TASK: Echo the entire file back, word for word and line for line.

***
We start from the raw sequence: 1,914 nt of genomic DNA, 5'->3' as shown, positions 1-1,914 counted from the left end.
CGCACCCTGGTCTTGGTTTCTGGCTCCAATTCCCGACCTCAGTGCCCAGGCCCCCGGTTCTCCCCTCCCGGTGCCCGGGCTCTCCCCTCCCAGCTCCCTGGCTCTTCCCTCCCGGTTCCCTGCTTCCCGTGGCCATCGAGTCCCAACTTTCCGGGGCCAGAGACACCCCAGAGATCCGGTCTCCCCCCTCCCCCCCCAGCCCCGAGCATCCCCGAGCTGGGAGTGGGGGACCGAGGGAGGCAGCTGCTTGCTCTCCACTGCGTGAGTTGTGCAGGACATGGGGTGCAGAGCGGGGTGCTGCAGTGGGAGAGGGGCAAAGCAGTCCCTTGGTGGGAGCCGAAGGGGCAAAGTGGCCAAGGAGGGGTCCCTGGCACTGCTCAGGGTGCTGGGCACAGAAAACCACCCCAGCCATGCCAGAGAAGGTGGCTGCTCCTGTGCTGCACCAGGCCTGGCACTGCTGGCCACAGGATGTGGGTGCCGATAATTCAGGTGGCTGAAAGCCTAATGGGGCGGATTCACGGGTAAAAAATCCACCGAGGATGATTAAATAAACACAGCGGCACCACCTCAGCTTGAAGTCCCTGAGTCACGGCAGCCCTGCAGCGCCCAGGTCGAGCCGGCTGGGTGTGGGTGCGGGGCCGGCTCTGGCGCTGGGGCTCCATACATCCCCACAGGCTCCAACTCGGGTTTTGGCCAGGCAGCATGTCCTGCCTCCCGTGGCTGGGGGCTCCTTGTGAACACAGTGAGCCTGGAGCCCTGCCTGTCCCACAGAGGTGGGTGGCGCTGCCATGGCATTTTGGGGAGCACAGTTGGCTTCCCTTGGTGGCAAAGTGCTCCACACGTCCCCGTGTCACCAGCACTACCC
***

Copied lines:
We start from the raw sequence: 1,914 nt of genomic DNA, 5'->3' as shown, positions 1-1,914 counted from the left end.
CGCACCCTGGTCTTGGTTTCTGGCTCCAATTCCCGACCTCAGTGCCCAGGCCCCCGGTTCTCCCCTCCCGGTGCCCGGGCTCTCCCCTCCCAGCTCCCTGGCTCTTCCCTCCCGGTTCCCTGCTTCCCGTGGCCATCGAGTCCCAACTTTCCGGGGCCAGAGACACCCCAGAGATCCGGTCTCCCCCCTCCCCCCCCAGCCCCGAGCATCCCCGAGCTGGGAGTGGGGGACCGAGGGAGGCAGCTGCTTGCTCTCCACTGCGTGAGTTGTGCAGGACATGGGGTGCAGAGCGGGGTGCTGCAGTGGGAGAGGGGCAAAGCAGTCCCTTGGTGGGAGCCGAAGGGGCAAAGTGGCCAAGGAGGGGTCCCTGGCACTGCTCAGGGTGCTGGGCACAGAAAACCACCCCAGCCATGCCAGAGAAGGTGGCTGCTCCTGTGCTGCACCAGGCCTGGCACTGCTGGCCACAGGATGTGGGTGCCGATAATTCAGGTGGCTGAAAGCCTAATGGGGCGGATTCACGGGTAAAAAATCCACCGAGGATGATTAAATAAACACAGCGGCACCACCTCAGCTTGAAGTCCCTGAGTCACGGCAGCCCTGCAGCGCCCAGGTCGAGCCGGCTGGGTGTGGGTGCGGGGCCGGCTCTGGCGCTGGGGCTCCATACATCCCCACAGGCTCCAACTCGGGTTTTGGCCAGGCAGCATGTCCTGCCTCCCGTGGCTGGGGGCTCCTTGTGAACACAGTGAGCCTGGAGCCCTGCCTGTCCCACAGAGGTGGGTGGCGCTGCCATGGCATTTTGGGGAGCACAGTTGGCTTCCCTTGGTGGCAAAGTGCTCCACACGTCCCCGTGTCACCAGCACTACCC